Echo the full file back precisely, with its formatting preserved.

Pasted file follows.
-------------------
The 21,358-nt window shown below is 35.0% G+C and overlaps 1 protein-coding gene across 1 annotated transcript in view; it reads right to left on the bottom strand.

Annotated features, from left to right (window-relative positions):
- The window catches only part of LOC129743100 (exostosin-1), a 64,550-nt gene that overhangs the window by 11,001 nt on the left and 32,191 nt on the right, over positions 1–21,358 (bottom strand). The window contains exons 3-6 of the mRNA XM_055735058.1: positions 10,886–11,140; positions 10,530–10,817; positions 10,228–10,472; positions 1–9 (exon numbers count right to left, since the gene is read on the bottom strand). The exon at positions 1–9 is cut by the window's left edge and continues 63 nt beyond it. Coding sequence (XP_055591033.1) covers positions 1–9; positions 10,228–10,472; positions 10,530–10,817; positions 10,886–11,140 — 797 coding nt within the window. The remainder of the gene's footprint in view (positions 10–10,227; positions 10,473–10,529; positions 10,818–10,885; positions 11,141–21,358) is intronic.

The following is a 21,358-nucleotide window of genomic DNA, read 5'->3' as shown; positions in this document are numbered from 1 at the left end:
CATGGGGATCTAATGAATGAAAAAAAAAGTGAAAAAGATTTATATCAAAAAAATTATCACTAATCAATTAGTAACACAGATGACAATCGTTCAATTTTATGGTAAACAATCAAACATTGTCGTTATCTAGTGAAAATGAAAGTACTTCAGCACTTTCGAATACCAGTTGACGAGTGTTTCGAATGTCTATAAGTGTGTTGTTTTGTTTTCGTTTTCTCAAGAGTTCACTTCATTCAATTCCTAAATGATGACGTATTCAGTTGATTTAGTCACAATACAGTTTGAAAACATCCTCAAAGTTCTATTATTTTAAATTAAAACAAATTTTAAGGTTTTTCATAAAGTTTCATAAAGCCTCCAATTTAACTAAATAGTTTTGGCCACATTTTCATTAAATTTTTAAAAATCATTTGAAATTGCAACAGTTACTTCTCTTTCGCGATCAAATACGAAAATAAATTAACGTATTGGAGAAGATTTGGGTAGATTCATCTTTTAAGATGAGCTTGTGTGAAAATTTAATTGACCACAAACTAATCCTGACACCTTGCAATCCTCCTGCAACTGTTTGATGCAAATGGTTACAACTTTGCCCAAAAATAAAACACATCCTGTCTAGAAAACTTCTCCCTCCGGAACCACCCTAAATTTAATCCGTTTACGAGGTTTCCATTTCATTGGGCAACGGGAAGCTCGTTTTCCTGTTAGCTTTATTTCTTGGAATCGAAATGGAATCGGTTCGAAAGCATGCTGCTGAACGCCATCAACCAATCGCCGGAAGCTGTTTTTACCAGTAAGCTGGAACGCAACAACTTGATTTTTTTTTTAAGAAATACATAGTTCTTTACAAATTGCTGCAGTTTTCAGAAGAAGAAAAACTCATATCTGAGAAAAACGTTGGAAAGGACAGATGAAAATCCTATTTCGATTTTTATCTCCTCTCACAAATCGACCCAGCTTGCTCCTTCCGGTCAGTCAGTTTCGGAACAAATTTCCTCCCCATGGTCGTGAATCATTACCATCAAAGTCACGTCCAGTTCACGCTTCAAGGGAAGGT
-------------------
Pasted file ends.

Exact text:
The 21,358-nt window shown below is 35.0% G+C and overlaps 1 protein-coding gene across 1 annotated transcript in view; it reads right to left on the bottom strand.

Annotated features, from left to right (window-relative positions):
- The window catches only part of LOC129743100 (exostosin-1), a 64,550-nt gene that overhangs the window by 11,001 nt on the left and 32,191 nt on the right, over positions 1–21,358 (bottom strand). The window contains exons 3-6 of the mRNA XM_055735058.1: positions 10,886–11,140; positions 10,530–10,817; positions 10,228–10,472; positions 1–9 (exon numbers count right to left, since the gene is read on the bottom strand). The exon at positions 1–9 is cut by the window's left edge and continues 63 nt beyond it. Coding sequence (XP_055591033.1) covers positions 1–9; positions 10,228–10,472; positions 10,530–10,817; positions 10,886–11,140 — 797 coding nt within the window. The remainder of the gene's footprint in view (positions 10–10,227; positions 10,473–10,529; positions 10,818–10,885; positions 11,141–21,358) is intronic.

The following is a 21,358-nucleotide window of genomic DNA, read 5'->3' as shown; positions in this document are numbered from 1 at the left end:
CATGGGGATCTAATGAATGAAAAAAAAAGTGAAAAAGATTTATATCAAAAAAATTATCACTAATCAATTAGTAACACAGATGACAATCGTTCAATTTTATGGTAAACAATCAAACATTGTCGTTATCTAGTGAAAATGAAAGTACTTCAGCACTTTCGAATACCAGTTGACGAGTGTTTCGAATGTCTATAAGTGTGTTGTTTTGTTTTCGTTTTCTCAAGAGTTCACTTCATTCAATTCCTAAATGATGACGTATTCAGTTGATTTAGTCACAATACAGTTTGAAAACATCCTCAAAGTTCTATTATTTTAAATTAAAACAAATTTTAAGGTTTTTCATAAAGTTTCATAAAGCCTCCAATTTAACTAAATAGTTTTGGCCACATTTTCATTAAATTTTTAAAAATCATTTGAAATTGCAACAGTTACTTCTCTTTCGCGATCAAATACGAAAATAAATTAACGTATTGGAGAAGATTTGGGTAGATTCATCTTTTAAGATGAGCTTGTGTGAAAATTTAATTGACCACAAACTAATCCTGACACCTTGCAATCCTCCTGCAACTGTTTGATGCAAATGGTTACAACTTTGCCCAAAAATAAAACACATCCTGTCTAGAAAACTTCTCCCTCCGGAACCACCCTAAATTTAATCCGTTTACGAGGTTTCCATTTCATTGGGCAACGGGAAGCTCGTTTTCCTGTTAGCTTTATTTCTTGGAATCGAAATGGAATCGGTTCGAAAGCATGCTGCTGAACGCCATCAACCAATCGCCGGAAGCTGTTTTTACCAGTAAGCTGGAACGCAACAACTTGATTTTTTTTTTAAGAAATACATAGTTCTTTACAAATTGCTGCAGTTTTCAGAAGAAGAAAAACTCATATCTGAGAAAAACGTTGGAAAGGACAGATGAAAATCCTATTTCGATTTTTATCTCCTCTCACAAATCGACCCAGCTTGCTCCTTCCGGTCAGTCAGTTTCGGAACAAATTTCCTCCCCATGGTCGTGAATCATTACCATCAAAGTCACGTCCAGTTCACGCTTCAAGGGAAGGT